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The blanding or logo standardization

Haute couture and luxury houses are opening a new era in which the power lies in the simplification and homogenization of the logo.

Haute couture and luxury houses are opening a new era in which the power lies in the simplification and homogenization of the logo. A minimalist trend of branding or “blanding” in which the design does not pretend to stand out, but to be part of a whole; of sort of club in harmony and aesthetic harmony.

Already in 2012 Hedi Slimane initiated this graphic movement at Saint Laurent, when he removed the Yves from its corporate identity. The transformation had only just begun, germinating a whole revolution with which to somehow “renew” or reimagine the brand’s heritage in a globalized context.

Other cult labels such as Burberry, Balenciaga, Berluti or Rimowa have also wanted to join this trend with which to give the logo a powerful and daring look through geometric treatments accentuated by clarity and simplicity.

In this same reductionist scenario, the brand name is transformed and simplified, as we saw with Hugo Boss when it became simply BOSS or Ermenegildo Zegna to act under the name Zegna.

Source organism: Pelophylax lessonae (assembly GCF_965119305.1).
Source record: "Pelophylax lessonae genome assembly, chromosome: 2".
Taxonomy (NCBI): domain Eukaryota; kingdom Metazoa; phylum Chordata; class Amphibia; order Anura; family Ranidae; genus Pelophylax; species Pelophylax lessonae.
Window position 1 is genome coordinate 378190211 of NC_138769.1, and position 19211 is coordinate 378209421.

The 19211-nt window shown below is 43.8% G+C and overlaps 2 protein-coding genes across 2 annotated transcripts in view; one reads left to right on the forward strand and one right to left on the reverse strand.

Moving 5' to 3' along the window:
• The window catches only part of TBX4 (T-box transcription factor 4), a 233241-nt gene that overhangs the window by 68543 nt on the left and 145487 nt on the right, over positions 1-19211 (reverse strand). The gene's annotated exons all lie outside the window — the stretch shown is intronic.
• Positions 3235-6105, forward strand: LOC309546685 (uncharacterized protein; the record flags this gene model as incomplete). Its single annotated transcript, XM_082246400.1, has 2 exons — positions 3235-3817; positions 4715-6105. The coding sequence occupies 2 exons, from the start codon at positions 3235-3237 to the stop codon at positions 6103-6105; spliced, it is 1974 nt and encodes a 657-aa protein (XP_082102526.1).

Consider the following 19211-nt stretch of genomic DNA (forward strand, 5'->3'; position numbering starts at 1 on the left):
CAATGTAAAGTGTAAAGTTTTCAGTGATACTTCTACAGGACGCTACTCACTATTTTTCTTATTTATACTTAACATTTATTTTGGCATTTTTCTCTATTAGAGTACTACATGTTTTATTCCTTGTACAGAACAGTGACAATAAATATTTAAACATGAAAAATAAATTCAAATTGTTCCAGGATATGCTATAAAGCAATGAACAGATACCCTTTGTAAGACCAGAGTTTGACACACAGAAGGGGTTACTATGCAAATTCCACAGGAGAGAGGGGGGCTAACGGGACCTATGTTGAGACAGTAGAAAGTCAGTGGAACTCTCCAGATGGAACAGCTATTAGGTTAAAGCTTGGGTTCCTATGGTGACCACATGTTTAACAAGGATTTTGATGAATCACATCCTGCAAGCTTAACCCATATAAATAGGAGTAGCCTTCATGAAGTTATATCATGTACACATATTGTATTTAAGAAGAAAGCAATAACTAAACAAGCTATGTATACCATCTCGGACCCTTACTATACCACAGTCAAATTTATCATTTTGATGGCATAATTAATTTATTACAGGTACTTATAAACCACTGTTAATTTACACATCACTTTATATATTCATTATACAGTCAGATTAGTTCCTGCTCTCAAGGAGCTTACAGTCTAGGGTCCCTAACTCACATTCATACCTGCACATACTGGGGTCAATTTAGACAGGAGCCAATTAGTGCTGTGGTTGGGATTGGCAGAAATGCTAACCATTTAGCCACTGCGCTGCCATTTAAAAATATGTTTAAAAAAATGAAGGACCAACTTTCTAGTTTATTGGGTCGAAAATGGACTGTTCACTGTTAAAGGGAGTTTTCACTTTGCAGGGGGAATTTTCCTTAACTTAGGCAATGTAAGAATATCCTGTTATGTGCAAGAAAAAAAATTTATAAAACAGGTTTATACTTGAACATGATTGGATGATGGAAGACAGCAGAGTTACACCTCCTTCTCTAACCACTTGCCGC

One of the latest brands to join this contemporary twist in the sphere of branding has been Ferragamo, eliminating the cursive font used by Salvatore Ferragamo and replacing it with FERRAGAMO with typography inspired by the stone inscriptions of the Florentine Renaissance. A measured and synchronized action with the new appointment of Maximilian Davis in the creative direction, as well as the fact of betting on a brick red tone (3546C Pantone) registered with the color institute.


If what brands explore with “blanding” is graphic standardization through fonts such as Sans Serif, the opposite happens with identity color. The idea is to underline the DNA with a striking tone that is forever associated with the brand, and to re-code it as Balestra did a few years ago with electric blue or Valentino with the strident pink and Bottega Veneta with the patented chroma green.

Experimentation with its visual identity consists of giving it a new creative and management direction that often coincides with a new appointment or the resurrection of the label with the aim of reaching a new market niche. The desire to align with the same imaginary to connect with the collective audience persists, beyond implying a marketing and logistical improvement in the printing of the logo.

Rebranding is thus an opportunity to explore new dimensions, as if it were a kind of reset or rebirth to open a new era for the brand, without forgetting its past and heritage.

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